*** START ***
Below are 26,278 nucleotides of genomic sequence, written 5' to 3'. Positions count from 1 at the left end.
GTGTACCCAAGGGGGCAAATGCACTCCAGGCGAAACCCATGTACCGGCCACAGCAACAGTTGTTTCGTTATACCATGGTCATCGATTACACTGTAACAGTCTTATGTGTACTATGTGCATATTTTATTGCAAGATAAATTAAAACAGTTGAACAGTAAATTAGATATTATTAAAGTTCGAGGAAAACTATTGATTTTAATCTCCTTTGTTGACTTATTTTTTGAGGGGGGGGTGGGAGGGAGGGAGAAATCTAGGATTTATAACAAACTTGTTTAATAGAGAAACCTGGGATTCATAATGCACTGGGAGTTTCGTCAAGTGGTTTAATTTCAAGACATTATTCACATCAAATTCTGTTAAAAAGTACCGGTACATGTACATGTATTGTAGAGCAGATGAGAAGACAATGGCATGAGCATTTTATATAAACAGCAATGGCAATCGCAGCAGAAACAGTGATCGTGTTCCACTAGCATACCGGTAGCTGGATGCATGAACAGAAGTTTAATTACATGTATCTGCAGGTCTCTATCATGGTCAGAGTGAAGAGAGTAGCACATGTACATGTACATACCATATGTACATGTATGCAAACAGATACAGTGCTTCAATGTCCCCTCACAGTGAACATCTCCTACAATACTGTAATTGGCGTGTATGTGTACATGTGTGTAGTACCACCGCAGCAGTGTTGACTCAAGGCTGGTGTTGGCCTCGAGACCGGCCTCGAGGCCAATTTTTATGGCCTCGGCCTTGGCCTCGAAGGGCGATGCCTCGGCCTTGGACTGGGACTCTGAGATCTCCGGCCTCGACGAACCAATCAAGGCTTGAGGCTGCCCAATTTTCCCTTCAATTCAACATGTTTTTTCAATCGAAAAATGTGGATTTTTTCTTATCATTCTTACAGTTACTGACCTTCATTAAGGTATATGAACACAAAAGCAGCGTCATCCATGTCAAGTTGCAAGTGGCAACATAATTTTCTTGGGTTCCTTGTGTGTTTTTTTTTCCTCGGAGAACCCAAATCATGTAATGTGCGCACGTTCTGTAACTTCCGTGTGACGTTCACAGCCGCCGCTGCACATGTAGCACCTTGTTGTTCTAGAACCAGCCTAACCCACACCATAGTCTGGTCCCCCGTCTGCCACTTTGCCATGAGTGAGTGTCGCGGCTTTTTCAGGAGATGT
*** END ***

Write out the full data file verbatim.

Below are 26,278 nucleotides of genomic sequence, written 5' to 3'. Positions count from 1 at the left end.
GTGTACCCAAGGGGGCAAATGCACTCCAGGCGAAACCCATGTACCGGCCACAGCAACAGTTGTTTCGTTATACCATGGTCATCGATTACACTGTAACAGTCTTATGTGTACTATGTGCATATTTTATTGCAAGATAAATTAAAACAGTTGAACAGTAAATTAGATATTATTAAAGTTCGAGGAAAACTATTGATTTTAATCTCCTTTGTTGACTTATTTTTTGAGGGGGGGGTGGGAGGGAGGGAGAAATCTAGGATTTATAACAAACTTGTTTAATAGAGAAACCTGGGATTCATAATGCACTGGGAGTTTCGTCAAGTGGTTTAATTTCAAGACATTATTCACATCAAATTCTGTTAAAAAGTACCGGTACATGTACATGTATTGTAGAGCAGATGAGAAGACAATGGCATGAGCATTTTATATAAACAGCAATGGCAATCGCAGCAGAAACAGTGATCGTGTTCCACTAGCATACCGGTAGCTGGATGCATGAACAGAAGTTTAATTACATGTATCTGCAGGTCTCTATCATGGTCAGAGTGAAGAGAGTAGCACATGTACATGTACATACCATATGTACATGTATGCAAACAGATACAGTGCTTCAATGTCCCCTCACAGTGAACATCTCCTACAATACTGTAATTGGCGTGTATGTGTACATGTGTGTAGTACCACCGCAGCAGTGTTGACTCAAGGCTGGTGTTGGCCTCGAGACCGGCCTCGAGGCCAATTTTTATGGCCTCGGCCTTGGCCTCGAAGGGCGATGCCTCGGCCTTGGACTGGGACTCTGAGATCTCCGGCCTCGACGAACCAATCAAGGCTTGAGGCTGCCCAATTTTCCCTTCAATTCAACATGTTTTTTCAATCGAAAAATGTGGATTTTTTCTTATCATTCTTACAGTTACTGACCTTCATTAAGGTATATGAACACAAAAGCAGCGTCATCCATGTCAAGTTGCAAGTGGCAACATAATTTTCTTGGGTTCCTTGTGTGTTTTTTTTTCCTCGGAGAACCCAAATCATGTAATGTGCGCACGTTCTGTAACTTCCGTGTGACGTTCACAGCCGCCGCTGCACATGTAGCACCTTGTTGTTCTAGAACCAGCCTAACCCACACCATAGTCTGGTCCCCCGTCTGCCACTTTGCCATGAGTGAGTGTCGCGGCTTTTTCAGGAGATGT